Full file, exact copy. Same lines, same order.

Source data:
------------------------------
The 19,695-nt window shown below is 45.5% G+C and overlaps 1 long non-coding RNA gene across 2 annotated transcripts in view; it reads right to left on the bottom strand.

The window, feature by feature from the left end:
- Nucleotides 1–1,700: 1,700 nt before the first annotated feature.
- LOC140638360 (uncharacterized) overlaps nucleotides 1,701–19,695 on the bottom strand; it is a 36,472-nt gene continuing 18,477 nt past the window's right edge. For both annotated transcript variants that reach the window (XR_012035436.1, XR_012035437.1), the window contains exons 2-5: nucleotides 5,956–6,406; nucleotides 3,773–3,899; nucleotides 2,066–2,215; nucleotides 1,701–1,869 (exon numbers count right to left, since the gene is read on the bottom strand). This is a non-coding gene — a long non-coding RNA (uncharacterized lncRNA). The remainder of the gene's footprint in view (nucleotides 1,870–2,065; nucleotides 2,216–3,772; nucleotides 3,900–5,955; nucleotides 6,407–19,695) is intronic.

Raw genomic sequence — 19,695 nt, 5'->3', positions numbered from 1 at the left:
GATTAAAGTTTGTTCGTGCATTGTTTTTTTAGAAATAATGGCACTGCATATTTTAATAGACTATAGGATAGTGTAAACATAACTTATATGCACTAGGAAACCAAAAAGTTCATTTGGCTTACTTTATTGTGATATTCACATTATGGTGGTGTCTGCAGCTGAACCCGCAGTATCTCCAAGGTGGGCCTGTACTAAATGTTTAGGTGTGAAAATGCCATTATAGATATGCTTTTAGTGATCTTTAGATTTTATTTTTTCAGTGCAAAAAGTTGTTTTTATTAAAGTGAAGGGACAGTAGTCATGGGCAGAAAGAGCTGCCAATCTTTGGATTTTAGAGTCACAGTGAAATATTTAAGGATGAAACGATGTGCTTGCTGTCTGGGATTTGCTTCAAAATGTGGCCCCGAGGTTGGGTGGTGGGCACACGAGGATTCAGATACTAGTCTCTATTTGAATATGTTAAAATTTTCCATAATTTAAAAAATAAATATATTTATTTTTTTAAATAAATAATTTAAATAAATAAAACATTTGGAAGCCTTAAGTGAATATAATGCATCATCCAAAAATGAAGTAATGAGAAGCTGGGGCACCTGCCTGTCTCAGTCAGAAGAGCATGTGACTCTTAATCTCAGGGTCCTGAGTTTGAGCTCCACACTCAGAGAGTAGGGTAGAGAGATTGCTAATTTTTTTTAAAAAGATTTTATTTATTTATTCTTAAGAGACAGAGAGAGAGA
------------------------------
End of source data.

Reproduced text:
The 19,695-nt window shown below is 45.5% G+C and overlaps 1 long non-coding RNA gene across 2 annotated transcripts in view; it reads right to left on the bottom strand.

The window, feature by feature from the left end:
- Nucleotides 1–1,700: 1,700 nt before the first annotated feature.
- LOC140638360 (uncharacterized) overlaps nucleotides 1,701–19,695 on the bottom strand; it is a 36,472-nt gene continuing 18,477 nt past the window's right edge. For both annotated transcript variants that reach the window (XR_012035436.1, XR_012035437.1), the window contains exons 2-5: nucleotides 5,956–6,406; nucleotides 3,773–3,899; nucleotides 2,066–2,215; nucleotides 1,701–1,869 (exon numbers count right to left, since the gene is read on the bottom strand). This is a non-coding gene — a long non-coding RNA (uncharacterized lncRNA). The remainder of the gene's footprint in view (nucleotides 1,870–2,065; nucleotides 2,216–3,772; nucleotides 3,900–5,955; nucleotides 6,407–19,695) is intronic.

Raw genomic sequence — 19,695 nt, 5'->3', positions numbered from 1 at the left:
GATTAAAGTTTGTTCGTGCATTGTTTTTTTAGAAATAATGGCACTGCATATTTTAATAGACTATAGGATAGTGTAAACATAACTTATATGCACTAGGAAACCAAAAAGTTCATTTGGCTTACTTTATTGTGATATTCACATTATGGTGGTGTCTGCAGCTGAACCCGCAGTATCTCCAAGGTGGGCCTGTACTAAATGTTTAGGTGTGAAAATGCCATTATAGATATGCTTTTAGTGATCTTTAGATTTTATTTTTTCAGTGCAAAAAGTTGTTTTTATTAAAGTGAAGGGACAGTAGTCATGGGCAGAAAGAGCTGCCAATCTTTGGATTTTAGAGTCACAGTGAAATATTTAAGGATGAAACGATGTGCTTGCTGTCTGGGATTTGCTTCAAAATGTGGCCCCGAGGTTGGGTGGTGGGCACACGAGGATTCAGATACTAGTCTCTATTTGAATATGTTAAAATTTTCCATAATTTAAAAAATAAATATATTTATTTTTTTAAATAAATAATTTAAATAAATAAAACATTTGGAAGCCTTAAGTGAATATAATGCATCATCCAAAAATGAAGTAATGAGAAGCTGGGGCACCTGCCTGTCTCAGTCAGAAGAGCATGTGACTCTTAATCTCAGGGTCCTGAGTTTGAGCTCCACACTCAGAGAGTAGGGTAGAGAGATTGCTAATTTTTTTTAAAAAGATTTTATTTATTTATTCTTAAGAGACAGAGAGAGAGA